Visible outside the windows of the Mat-Su Convention and Visitors Bureau, this state wildlife refuge is the result of the 1964 earthquake. Literally overnight, the land dropped by 6 to 20 feet; hay fields and pastureland became salt flats and marshland. Once home to cows and grains, the land is now prime habitat for moose, birds, and fish. Some 20,000 acres are protected in the More...
Part of the Palmer Hay Flats State Game Refuge, this trail meanders through tidal flats and wetlands. Highlights are great views of the mountains surrounding Palmer (Pioneer Peak, the Chugach and Talkeetna ranges) and excellent bird watching.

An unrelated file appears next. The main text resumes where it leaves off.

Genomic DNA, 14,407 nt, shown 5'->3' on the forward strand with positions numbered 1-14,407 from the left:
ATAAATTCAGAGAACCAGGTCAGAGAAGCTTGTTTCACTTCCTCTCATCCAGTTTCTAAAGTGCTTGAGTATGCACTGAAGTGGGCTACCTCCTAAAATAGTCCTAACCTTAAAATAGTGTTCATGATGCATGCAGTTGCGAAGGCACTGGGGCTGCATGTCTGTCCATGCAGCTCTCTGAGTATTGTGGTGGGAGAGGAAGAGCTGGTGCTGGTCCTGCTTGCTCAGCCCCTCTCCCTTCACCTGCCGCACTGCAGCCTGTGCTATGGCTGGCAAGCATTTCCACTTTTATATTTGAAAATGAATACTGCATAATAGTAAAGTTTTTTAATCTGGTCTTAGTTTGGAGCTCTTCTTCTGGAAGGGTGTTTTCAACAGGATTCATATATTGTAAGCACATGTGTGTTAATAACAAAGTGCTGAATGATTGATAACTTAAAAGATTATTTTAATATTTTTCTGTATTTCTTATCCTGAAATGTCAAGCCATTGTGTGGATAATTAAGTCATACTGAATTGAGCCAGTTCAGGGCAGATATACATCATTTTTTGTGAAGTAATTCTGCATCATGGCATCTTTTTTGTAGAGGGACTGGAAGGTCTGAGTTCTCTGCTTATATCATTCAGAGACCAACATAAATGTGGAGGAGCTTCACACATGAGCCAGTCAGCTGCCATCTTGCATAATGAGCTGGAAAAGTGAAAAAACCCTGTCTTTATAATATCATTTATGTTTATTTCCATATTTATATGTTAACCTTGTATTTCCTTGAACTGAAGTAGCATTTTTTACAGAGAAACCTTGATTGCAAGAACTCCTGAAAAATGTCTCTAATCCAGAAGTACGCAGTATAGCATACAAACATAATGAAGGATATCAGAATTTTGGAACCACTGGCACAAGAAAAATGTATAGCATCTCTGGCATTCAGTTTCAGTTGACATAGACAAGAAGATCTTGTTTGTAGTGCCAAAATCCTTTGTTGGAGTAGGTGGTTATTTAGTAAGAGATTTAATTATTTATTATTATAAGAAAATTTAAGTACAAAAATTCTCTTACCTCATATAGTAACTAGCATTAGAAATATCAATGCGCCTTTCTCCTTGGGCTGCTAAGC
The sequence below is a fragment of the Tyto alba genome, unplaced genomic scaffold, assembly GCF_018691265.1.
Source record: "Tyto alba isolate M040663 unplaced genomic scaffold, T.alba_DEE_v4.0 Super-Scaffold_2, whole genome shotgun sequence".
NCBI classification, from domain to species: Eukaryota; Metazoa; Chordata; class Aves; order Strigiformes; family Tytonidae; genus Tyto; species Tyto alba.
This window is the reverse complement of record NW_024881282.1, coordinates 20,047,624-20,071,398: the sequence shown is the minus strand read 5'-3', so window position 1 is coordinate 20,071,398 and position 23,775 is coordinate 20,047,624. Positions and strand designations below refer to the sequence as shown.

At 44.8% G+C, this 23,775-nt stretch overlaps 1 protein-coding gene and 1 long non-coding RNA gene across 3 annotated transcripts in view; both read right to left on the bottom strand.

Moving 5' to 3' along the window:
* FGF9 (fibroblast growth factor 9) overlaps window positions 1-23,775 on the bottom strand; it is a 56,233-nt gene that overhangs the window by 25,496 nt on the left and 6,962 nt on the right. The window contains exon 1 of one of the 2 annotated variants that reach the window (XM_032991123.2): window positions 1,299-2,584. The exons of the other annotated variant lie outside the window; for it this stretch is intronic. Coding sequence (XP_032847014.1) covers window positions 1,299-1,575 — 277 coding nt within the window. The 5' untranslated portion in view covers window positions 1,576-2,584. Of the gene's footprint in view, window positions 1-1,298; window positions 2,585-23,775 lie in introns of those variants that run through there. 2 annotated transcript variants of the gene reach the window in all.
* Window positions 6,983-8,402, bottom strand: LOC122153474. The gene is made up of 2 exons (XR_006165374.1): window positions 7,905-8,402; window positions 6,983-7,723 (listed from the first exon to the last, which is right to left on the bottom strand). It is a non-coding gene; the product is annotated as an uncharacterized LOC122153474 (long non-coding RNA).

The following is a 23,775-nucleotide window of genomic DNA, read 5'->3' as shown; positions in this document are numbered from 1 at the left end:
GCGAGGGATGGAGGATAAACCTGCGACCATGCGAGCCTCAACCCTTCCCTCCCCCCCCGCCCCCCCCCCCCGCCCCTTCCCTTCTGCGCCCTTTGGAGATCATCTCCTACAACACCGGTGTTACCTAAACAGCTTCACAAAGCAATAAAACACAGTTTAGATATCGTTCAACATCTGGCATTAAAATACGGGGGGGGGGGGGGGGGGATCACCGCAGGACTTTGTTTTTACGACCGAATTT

The Ruth Burnett Sport Fish Hatchery stocks arctic char, arctic grayling, rainbow trout, chinook (king) salmon, and coho (silver) salmon in the Fairbanks region. All told, the fish produced by the Hatchery provide fishing opportunities for 137 landlocked lakes located within the Fairbanks, Nenana, Delta and Glennallen regions.
The steep road grade on either side of Cripple River gives a good overview of the thin thread-like river that runs through the valley. Gold mining activities occurred in the upper tributaries, as evidenced by the road and horizontal ditch lines. Look for harlequin ducks paddling swift river currents in late August or September, and Pink Salmon swimming upstream to spawn.